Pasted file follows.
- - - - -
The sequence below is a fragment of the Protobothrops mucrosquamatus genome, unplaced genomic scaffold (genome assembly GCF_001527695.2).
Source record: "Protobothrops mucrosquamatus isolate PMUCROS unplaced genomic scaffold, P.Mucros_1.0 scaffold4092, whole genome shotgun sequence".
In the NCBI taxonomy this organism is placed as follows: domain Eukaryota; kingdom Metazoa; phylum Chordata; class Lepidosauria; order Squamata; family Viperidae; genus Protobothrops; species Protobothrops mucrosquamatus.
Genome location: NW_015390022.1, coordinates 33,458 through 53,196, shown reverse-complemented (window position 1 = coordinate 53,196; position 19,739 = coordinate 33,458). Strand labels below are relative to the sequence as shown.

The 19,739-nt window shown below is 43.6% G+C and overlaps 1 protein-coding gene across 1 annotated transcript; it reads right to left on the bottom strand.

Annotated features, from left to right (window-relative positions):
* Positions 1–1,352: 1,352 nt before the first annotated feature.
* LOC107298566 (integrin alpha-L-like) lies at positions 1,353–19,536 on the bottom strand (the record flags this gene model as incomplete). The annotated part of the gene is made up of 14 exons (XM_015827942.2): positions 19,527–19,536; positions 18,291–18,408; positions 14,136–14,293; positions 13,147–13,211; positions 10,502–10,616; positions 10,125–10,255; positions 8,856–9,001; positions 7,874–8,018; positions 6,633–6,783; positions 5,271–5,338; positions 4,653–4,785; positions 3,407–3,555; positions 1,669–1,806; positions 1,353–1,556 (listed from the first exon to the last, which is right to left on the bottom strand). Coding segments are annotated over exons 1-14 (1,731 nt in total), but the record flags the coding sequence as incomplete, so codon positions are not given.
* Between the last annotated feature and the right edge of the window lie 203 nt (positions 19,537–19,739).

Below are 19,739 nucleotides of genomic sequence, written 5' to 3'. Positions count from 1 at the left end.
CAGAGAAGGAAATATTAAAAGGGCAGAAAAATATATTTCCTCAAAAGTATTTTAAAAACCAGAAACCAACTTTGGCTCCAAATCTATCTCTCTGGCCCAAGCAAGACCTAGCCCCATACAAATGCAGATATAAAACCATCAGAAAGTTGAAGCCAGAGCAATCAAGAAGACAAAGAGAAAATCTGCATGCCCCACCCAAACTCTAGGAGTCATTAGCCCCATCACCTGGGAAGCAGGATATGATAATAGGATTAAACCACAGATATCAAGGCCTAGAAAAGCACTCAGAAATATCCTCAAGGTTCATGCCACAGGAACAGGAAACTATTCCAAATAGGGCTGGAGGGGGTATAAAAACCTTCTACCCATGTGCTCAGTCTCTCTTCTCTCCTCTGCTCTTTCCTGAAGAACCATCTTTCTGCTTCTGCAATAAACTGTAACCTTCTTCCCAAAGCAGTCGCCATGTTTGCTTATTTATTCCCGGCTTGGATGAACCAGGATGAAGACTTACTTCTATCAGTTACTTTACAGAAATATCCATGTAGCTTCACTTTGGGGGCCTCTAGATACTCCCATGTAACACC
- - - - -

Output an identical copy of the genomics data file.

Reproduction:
The sequence below is a fragment of the Protobothrops mucrosquamatus genome, unplaced genomic scaffold (genome assembly GCF_001527695.2).
Source record: "Protobothrops mucrosquamatus isolate PMUCROS unplaced genomic scaffold, P.Mucros_1.0 scaffold4092, whole genome shotgun sequence".
In the NCBI taxonomy this organism is placed as follows: domain Eukaryota; kingdom Metazoa; phylum Chordata; class Lepidosauria; order Squamata; family Viperidae; genus Protobothrops; species Protobothrops mucrosquamatus.
Genome location: NW_015390022.1, coordinates 33,458 through 53,196, shown reverse-complemented (window position 1 = coordinate 53,196; position 19,739 = coordinate 33,458). Strand labels below are relative to the sequence as shown.

The 19,739-nt window shown below is 43.6% G+C and overlaps 1 protein-coding gene across 1 annotated transcript; it reads right to left on the bottom strand.

Annotated features, from left to right (window-relative positions):
* Positions 1–1,352: 1,352 nt before the first annotated feature.
* LOC107298566 (integrin alpha-L-like) lies at positions 1,353–19,536 on the bottom strand (the record flags this gene model as incomplete). The annotated part of the gene is made up of 14 exons (XM_015827942.2): positions 19,527–19,536; positions 18,291–18,408; positions 14,136–14,293; positions 13,147–13,211; positions 10,502–10,616; positions 10,125–10,255; positions 8,856–9,001; positions 7,874–8,018; positions 6,633–6,783; positions 5,271–5,338; positions 4,653–4,785; positions 3,407–3,555; positions 1,669–1,806; positions 1,353–1,556 (listed from the first exon to the last, which is right to left on the bottom strand). Coding segments are annotated over exons 1-14 (1,731 nt in total), but the record flags the coding sequence as incomplete, so codon positions are not given.
* Between the last annotated feature and the right edge of the window lie 203 nt (positions 19,537–19,739).

Below are 19,739 nucleotides of genomic sequence, written 5' to 3'. Positions count from 1 at the left end.
CAGAGAAGGAAATATTAAAAGGGCAGAAAAATATATTTCCTCAAAAGTATTTTAAAAACCAGAAACCAACTTTGGCTCCAAATCTATCTCTCTGGCCCAAGCAAGACCTAGCCCCATACAAATGCAGATATAAAACCATCAGAAAGTTGAAGCCAGAGCAATCAAGAAGACAAAGAGAAAATCTGCATGCCCCACCCAAACTCTAGGAGTCATTAGCCCCATCACCTGGGAAGCAGGATATGATAATAGGATTAAACCACAGATATCAAGGCCTAGAAAAGCACTCAGAAATATCCTCAAGGTTCATGCCACAGGAACAGGAAACTATTCCAAATAGGGCTGGAGGGGGTATAAAAACCTTCTACCCATGTGCTCAGTCTCTCTTCTCTCCTCTGCTCTTTCCTGAAGAACCATCTTTCTGCTTCTGCAATAAACTGTAACCTTCTTCCCAAAGCAGTCGCCATGTTTGCTTATTTATTCCCGGCTTGGATGAACCAGGATGAAGACTTACTTCTATCAGTTACTTTACAGAAATATCCATGTAGCTTCACTTTGGGGGCCTCTAGATACTCCCATGTAACACC